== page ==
The next morning Michael arose before Gilda was awake. He wanted to look at the portrait in the cold light of dawn. Without, he told himself, undue self-praise, he found it good—very good. Maybe it wasn't modern, maybe the style wasn't original, perhaps it wasn't spontaneous. But the draftsmanship, the color, the texture, the composition—that was all perfect. No one could deny it. It would take no violent stretch of the imagination to conceive the beautiful creature rising from her couch and stepping lightly down from the canvas to the floor.

Bonze thought it wasn't fair that this, his best work, was destined to be hung in a dark, lonely house, among a lot of gloomy Flemish paintings, for the exclusive pleasure of a solitary old Dutchman. After all, Art was for the masses. If Meyergold could see this, he'd sing a different tune. If it weren't for the money, he'd never let Van Orton have the picture —the insulting old idiot! He wouldn't appreciate it, anyway. It wouldn't have made any difference to him if the picture had been good or bad. All he wanted was a likeness.

On the heels of this reflection, Bonze realized in a flash of inspiration how he could keep his picture. He would make a copy and give that to Van Orton. Naturally, it wouldn't be so good as the original, but what of that? He hadn't promised to deliver a masterpiece. Of course, there was the matter of those little packets of powder—he'd used it all in the original—but—well, it was silly, anyway.

He woke Gilda with a shout and told her his plan. "I'll have the thing finished by the end of the week. Then I'll get my check and we'll go right down to the City Hall and be married."

Gilda looked at the clock on the bed table. "Is this a nice hour to propose to a girl?" she groaned and pulled the covers over her head.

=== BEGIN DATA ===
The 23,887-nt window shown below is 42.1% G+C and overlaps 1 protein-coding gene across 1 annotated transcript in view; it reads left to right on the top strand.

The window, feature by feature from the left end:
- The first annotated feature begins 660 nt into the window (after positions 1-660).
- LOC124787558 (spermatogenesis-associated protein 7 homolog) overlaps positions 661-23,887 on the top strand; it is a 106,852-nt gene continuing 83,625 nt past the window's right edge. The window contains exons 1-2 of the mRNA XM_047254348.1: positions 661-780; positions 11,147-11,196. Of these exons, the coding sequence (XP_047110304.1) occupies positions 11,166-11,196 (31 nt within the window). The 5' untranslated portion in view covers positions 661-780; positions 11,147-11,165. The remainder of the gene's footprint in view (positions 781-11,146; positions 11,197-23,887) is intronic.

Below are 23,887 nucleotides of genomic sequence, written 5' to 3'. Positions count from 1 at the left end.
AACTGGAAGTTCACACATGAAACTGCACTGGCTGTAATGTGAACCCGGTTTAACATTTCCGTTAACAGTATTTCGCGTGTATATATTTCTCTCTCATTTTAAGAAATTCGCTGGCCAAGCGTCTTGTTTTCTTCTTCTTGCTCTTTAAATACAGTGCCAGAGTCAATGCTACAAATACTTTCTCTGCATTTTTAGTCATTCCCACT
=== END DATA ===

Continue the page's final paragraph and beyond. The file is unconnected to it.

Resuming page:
Whistling loudly and cheerfully, Michael started to work.

Jeremiah Van Orton crouched before the likeness of his wife lying nude upon a chaise-longue. He had never seen her so. She had always kept him at arm's length. But now she was near—near enough to touch with the finger tips, or a long pin, or a keen-edged knife.

Though never for a moment did he take his mad gaze from the portrait, he did not neglect the task at which he worked. Methodically, he sharpened on a whetstone a number of efficient-looking probes and knives. The scrape of the steel and his panting breath were the only sounds in the darkened room. Incessantly, he moistened his opened lips with his tongue. His heart pounded in his ears.

Jeremiah knew that the excitement of the execution was killing him, that he must hurry. He got to his feet and addressed the painting in a high, cracked voice.

"Marion," he said, "I hold your life in this image by virtue of your skin and blood. Do you understand? This is you!"

He tried the point of a blue steel probe against his thumb. His voice rose to a shriek.

"You are going to die, Marion, my love, wherever you are!"

His bloodshot eyes fixed themselves in a hypnotic stare as he approached the portrait. Great veins throbbed in his shriveled neck and temples.

"Excellent!" said Mr. Meyergold. "Really excellent! I must say, my dear Bonze, you surprize me!"

He looked around with an expression frequently worn by owners of dogs that are able to sit up or shake hands. He assumed an air of patronizing pride. He reasoned that he had played an important part in the development of this young artist by his stern and uncompromising rejection, until now, of everything he had done. He turned again to the picture and nodded. Bonze was a good dog and it was no more than fair to throw him a bone—he had earned it. "Excellent!" he repeated. "What do you call it?"

"I call it," said Michael, racking his brain for a likely name, "I call it 'Naked Lady'."